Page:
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Showing a perfect example of his lack of mental bility, Gwynne Evans left his overcoat in the murdered man's home. All the information the police needed was right there.In the pockets of the coat were an army medallion - inscribed with Evans' name, a note from a girlfriend - including her address and the garment even had a name label. Add this to the fact that the abandoned, stolen car was quickly located and the two men were soon arrested.

In court, there was no doubt of their guilt. Unlike the cases of Ruth Ellis, Derek Bentley and Timothy Evans there was no question about the murder itself and who the perpetrators were.After a short trial, they were both sentenced to death.

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There was no question that the men were guilty. Jack West had been bludgeoned and stabbed by Evans and Allen - their meagre spoils being a watch and two bankbooks.But as the two men languished in jail, no-one expected that their fate would be that of hanging.

Capital punishment had long been debated and it was well-known that very few murders were executed at that time. Indeed, everyone knew that the death penalty would shortly be abolished. The previous year had seen only two hangings and people who had committed brutal murders had had their fates reprieved so that they faced life imprisonment.

Everyone, including the two prisoners, expected that this too would be their fate. But it turned out that they were simply in the wrong place at the wrong time. Many area authorities, knowing that the death penalty would be abolished, no longer hanged their murderers. But this wasn't the case in Lancashire.

The day before the arranged execution date, Mary visited her husband in jail and told him that time had run out - there had been no reprieve.So on that summer morning in 1964, the two men were hanged at exactly the same time. The death penalty was abolished the following year.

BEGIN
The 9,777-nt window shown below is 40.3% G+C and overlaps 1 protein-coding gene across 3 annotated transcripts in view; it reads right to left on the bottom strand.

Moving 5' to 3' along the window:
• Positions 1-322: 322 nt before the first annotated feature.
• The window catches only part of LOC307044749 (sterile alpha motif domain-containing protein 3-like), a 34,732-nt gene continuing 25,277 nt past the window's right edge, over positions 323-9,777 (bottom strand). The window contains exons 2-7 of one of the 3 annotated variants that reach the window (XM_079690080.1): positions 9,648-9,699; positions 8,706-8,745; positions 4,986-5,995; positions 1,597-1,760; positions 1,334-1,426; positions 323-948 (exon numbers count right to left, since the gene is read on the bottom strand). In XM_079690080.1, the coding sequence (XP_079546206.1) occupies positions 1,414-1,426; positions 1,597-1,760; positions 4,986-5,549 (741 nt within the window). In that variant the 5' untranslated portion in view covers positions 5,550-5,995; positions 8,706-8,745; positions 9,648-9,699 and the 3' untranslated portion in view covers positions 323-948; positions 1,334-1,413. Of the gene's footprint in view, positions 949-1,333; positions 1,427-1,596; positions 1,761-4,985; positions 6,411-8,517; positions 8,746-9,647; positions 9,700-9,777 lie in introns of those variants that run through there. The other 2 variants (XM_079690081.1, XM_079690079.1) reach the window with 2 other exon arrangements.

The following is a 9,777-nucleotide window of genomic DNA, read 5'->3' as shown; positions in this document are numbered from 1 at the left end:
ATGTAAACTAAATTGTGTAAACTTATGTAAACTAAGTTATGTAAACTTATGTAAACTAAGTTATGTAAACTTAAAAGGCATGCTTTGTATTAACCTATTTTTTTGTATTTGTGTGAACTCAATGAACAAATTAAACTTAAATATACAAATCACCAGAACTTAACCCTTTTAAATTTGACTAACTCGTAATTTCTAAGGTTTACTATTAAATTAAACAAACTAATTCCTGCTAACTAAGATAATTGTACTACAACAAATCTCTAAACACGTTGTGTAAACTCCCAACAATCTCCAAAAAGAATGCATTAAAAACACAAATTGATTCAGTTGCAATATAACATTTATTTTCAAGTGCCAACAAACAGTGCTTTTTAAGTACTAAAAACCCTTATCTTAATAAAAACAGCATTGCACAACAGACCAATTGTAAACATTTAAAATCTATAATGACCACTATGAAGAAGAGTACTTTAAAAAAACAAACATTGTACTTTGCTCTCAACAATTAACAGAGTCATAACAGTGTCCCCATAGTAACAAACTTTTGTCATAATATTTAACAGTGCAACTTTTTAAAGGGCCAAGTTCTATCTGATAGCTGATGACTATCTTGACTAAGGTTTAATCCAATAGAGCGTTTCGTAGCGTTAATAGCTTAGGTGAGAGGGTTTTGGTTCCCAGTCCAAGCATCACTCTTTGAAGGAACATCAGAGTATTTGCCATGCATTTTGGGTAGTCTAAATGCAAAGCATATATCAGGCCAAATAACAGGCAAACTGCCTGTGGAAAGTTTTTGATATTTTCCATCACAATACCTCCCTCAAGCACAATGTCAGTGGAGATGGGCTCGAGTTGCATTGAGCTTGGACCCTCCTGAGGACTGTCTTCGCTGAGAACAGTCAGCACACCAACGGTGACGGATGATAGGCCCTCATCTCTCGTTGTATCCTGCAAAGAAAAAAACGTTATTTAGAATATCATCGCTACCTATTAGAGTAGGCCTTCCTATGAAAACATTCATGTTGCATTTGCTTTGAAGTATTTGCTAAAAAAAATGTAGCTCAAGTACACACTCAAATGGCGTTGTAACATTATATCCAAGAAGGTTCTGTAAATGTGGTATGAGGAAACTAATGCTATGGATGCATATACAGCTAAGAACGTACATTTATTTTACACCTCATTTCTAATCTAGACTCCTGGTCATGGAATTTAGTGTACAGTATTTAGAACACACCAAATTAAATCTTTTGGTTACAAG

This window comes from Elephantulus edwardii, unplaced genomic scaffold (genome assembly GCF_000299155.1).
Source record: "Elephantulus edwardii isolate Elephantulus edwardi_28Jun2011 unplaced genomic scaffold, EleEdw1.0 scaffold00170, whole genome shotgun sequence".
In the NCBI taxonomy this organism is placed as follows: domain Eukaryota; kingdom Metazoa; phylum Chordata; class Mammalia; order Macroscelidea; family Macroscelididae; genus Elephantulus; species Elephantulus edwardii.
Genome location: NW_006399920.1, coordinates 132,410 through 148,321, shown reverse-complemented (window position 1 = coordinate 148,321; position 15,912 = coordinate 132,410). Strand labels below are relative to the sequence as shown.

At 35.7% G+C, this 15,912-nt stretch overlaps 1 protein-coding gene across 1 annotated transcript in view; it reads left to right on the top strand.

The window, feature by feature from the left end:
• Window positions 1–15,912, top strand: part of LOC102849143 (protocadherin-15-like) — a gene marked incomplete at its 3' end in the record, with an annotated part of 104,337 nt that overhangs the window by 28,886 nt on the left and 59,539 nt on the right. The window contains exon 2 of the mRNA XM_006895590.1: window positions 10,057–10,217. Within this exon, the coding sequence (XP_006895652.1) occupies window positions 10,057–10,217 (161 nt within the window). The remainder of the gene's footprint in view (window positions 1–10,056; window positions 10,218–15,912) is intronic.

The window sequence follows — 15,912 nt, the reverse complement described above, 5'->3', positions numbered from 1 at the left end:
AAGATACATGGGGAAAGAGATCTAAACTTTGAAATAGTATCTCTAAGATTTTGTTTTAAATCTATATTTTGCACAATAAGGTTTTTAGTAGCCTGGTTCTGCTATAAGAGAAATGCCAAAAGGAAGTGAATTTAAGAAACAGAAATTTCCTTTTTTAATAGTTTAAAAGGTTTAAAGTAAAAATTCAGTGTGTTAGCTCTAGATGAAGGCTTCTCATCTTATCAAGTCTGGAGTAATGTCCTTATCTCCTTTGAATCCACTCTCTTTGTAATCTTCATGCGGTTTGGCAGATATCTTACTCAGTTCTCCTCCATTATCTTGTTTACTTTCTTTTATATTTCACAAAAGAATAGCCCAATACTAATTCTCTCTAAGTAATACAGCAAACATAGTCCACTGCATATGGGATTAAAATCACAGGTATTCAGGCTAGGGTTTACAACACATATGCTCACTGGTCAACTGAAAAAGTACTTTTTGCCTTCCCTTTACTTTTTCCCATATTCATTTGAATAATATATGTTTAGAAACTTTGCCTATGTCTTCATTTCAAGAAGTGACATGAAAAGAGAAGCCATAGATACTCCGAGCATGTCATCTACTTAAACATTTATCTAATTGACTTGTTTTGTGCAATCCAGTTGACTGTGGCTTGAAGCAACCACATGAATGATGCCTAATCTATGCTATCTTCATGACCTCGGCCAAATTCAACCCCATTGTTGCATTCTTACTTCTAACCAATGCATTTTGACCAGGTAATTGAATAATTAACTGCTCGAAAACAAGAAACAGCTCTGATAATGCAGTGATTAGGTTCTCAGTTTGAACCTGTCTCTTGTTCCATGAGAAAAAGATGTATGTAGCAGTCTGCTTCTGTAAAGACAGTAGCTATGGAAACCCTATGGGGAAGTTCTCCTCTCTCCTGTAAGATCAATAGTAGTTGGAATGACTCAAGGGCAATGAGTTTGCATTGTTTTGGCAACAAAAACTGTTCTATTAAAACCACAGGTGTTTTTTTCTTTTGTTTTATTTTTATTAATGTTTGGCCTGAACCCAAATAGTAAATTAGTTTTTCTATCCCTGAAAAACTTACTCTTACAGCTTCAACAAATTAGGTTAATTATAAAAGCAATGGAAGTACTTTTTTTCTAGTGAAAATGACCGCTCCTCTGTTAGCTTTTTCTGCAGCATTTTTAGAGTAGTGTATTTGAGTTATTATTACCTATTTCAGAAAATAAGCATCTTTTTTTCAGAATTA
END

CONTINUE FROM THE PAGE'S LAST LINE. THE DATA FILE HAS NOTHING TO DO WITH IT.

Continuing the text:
Recommended. Find out more

A Fine Day for a Hanging: The Real Ruth Ellis Story
A Fine Day for a Hanging: The Real Ruth Ellis Story

There are no books available regarding the hangings described above, presumably because the events didn't capture the imagination of the public.

On the other hand, the execution of Ruth Ellis, the last woman hanged in the UK, was a cause celebre. But did she really shoot her lover?Today this would be regarded as a crime of passion - that did not apply in those days. A fascinating read.

 

Capital punishment in the UK

Although the story of the two people who were the last to be hanged in the UK is largely unknown, there had been three cases in the few years previously that had changed public opinion. See details here.

A House to Remember: 10 Rillington Place
A House to Remember: 10 Rillington Place

Since the 1950s it has been generally accepted that Timothy Evans, an illiterate young man, was not the killer of his own wife and child.

Even though he was hanged for the crimes, a fellow-tenant in his shabby London home,later confessed to those crimes and the murders of several other women, including his own wife.But which was the true version?

 

See video

One of today's legal experts discusses the case in the video below. Interesting.

Let Him Have It
Let Him Have It

There is no current book in print about the affair of Derek Bentley and Christopher Craig. The two teenagers were apprehended by police when committing a minor robbery.

Craig, who was sixteen at the time, was armed. Bentley, a couple of years older, was not. Craig shot and killed a police officer. So why was Bentley hanged even though he wasn't armed and didn't commit the crime? Why was Craig not hanged?